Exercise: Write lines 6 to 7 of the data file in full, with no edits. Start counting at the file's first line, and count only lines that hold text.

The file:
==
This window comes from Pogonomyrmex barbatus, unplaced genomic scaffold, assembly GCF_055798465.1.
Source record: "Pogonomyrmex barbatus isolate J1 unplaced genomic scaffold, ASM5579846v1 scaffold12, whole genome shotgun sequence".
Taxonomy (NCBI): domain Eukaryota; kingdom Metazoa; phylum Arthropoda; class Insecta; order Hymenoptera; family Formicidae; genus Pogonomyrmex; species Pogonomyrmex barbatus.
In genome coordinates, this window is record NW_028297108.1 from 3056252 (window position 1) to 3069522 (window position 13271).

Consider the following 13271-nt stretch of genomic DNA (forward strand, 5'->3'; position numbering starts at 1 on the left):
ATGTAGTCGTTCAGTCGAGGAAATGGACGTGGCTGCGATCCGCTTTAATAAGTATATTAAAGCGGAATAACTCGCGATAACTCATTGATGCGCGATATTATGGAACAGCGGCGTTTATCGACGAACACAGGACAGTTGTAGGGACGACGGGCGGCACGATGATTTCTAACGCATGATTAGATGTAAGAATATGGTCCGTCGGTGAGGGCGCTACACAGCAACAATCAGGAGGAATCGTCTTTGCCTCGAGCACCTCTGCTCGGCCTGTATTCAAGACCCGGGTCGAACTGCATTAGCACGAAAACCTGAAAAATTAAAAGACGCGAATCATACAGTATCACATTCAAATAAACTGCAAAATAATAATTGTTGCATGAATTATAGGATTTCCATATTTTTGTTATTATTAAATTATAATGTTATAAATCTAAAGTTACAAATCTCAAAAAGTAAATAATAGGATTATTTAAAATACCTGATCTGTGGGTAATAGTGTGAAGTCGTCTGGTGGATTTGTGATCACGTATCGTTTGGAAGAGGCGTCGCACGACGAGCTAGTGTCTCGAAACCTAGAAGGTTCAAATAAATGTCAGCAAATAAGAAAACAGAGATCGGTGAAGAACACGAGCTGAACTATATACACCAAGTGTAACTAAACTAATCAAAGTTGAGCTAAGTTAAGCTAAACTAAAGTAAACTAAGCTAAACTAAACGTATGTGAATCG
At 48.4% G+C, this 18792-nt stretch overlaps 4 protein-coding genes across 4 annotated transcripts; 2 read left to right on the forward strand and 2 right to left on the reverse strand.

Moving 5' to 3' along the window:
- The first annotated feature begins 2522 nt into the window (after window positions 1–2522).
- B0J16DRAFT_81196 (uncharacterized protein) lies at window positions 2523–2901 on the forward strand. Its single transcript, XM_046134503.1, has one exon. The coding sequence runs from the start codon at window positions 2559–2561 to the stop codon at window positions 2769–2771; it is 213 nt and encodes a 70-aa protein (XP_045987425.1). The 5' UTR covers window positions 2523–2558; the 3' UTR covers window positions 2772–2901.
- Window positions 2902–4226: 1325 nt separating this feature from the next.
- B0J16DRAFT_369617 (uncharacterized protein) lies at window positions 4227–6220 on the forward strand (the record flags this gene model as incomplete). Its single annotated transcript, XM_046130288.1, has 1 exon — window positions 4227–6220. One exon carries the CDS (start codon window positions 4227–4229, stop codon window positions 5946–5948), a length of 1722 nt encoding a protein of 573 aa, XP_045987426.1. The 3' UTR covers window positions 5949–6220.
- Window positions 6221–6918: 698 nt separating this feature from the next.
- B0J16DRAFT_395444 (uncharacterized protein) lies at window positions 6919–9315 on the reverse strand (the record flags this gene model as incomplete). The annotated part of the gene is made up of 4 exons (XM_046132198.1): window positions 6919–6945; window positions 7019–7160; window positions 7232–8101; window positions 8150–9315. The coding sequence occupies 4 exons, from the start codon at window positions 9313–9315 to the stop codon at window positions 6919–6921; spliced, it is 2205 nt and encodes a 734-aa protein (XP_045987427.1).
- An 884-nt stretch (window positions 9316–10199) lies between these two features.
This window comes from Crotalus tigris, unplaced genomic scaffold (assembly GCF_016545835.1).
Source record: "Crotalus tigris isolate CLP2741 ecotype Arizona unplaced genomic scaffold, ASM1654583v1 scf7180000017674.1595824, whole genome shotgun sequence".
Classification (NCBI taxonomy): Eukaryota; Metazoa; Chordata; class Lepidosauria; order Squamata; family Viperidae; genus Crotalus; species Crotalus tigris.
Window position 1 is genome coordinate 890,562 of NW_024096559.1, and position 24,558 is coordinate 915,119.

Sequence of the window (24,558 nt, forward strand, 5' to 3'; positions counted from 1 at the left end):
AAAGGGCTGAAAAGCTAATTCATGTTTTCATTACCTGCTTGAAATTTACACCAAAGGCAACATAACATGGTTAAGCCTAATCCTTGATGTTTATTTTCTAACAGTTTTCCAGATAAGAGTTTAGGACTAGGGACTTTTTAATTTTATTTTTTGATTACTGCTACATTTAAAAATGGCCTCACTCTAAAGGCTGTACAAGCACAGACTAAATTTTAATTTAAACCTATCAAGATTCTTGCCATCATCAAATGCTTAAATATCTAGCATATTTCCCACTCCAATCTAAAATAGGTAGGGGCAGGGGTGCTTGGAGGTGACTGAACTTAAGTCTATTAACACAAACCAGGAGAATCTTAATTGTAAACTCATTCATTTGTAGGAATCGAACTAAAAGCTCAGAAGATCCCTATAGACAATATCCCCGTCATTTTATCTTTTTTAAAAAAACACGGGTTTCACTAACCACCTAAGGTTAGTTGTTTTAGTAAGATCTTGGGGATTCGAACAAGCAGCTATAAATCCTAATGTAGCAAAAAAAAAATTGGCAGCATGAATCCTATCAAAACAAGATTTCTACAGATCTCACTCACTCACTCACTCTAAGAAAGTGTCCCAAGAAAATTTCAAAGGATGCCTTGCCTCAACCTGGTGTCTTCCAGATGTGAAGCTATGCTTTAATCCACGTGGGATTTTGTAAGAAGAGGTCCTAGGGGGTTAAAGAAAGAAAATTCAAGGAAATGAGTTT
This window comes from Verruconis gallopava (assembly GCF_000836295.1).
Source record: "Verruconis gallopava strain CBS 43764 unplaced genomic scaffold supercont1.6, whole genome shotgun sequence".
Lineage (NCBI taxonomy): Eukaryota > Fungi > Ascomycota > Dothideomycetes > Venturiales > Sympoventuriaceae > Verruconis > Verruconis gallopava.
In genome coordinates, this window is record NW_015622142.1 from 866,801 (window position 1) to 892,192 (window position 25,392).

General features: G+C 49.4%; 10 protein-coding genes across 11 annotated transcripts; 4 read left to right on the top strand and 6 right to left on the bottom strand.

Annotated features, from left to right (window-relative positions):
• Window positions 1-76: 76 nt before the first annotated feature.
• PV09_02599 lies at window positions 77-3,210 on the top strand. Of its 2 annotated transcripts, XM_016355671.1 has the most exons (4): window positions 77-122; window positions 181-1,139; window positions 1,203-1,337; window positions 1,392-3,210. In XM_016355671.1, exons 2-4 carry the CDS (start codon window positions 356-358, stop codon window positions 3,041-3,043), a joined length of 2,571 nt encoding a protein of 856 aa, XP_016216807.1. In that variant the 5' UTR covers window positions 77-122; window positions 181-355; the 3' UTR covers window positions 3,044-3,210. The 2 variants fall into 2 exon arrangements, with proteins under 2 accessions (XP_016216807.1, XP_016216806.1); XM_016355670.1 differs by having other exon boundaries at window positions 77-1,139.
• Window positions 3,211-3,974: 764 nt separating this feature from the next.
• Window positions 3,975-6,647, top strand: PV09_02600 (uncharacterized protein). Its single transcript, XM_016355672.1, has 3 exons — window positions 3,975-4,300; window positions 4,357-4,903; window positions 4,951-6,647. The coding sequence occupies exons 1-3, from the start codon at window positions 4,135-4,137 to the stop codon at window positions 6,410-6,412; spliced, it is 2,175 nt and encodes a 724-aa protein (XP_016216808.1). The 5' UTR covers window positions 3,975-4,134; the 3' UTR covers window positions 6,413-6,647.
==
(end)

ATGTAGTCGTTCAGTCGAGGAAATGGACGTGGCTGCGATCCGCTTTAATAAGTATATTAAAGCGGAATAACTCGCGATAACTCATTGATGCGCGATATTATGGAACAGCGGCGTTTATCGACGAACACAGGACAGTTGTAGGGACGACGGGCGGCACGATGATTTCTAACGCATGATTAGATGTAAGAATATGGTCCGTCGGTGAGGGCGCTACACAGCAACAATCAGGAGGAATCGTCTTTGCCTCGAGCACCTCTGCTCGGCCTGTATTCAAGACCCGGGTCGAACTGCATTAGCACGAAAACCTGAAAAATTAAAAGACGCGAATCATACAGTATCACATTCAAATAAACTGCAAAATAATAATTGTTGCATGAATTATAGGATTTCCATATTTTTGTTATTATTAAATTATAATGTTATAAATCTAAAGTTACAAATCTCAAAAAGTAAATAATAGGATTATTTAAAATACCTGATCTGTGGGTAATAGTGTGAAGTCGTCTGGTGGATTTGTGATCACGTATCGTTTGGAAGAGGCGTCGCACGACGAGCTAGTGTCTCGAAACCTAGAAGGTTCAAATAAATGTCAGCAAATAAGAAAACAGAGATCGGTGAAGAACACGAGCTGAACTATATACACCAAGTGTAACTAAACTAATCAAAGTTGAGCTAAGTTAAGCTAAACTAAAGTAAACTAAGCTAAACTAAACGTATGTGAATCG
At 48.4% G+C, this 18792-nt stretch overlaps 4 protein-coding genes across 4 annotated transcripts; 2 read left to right on the forward strand and 2 right to left on the reverse strand.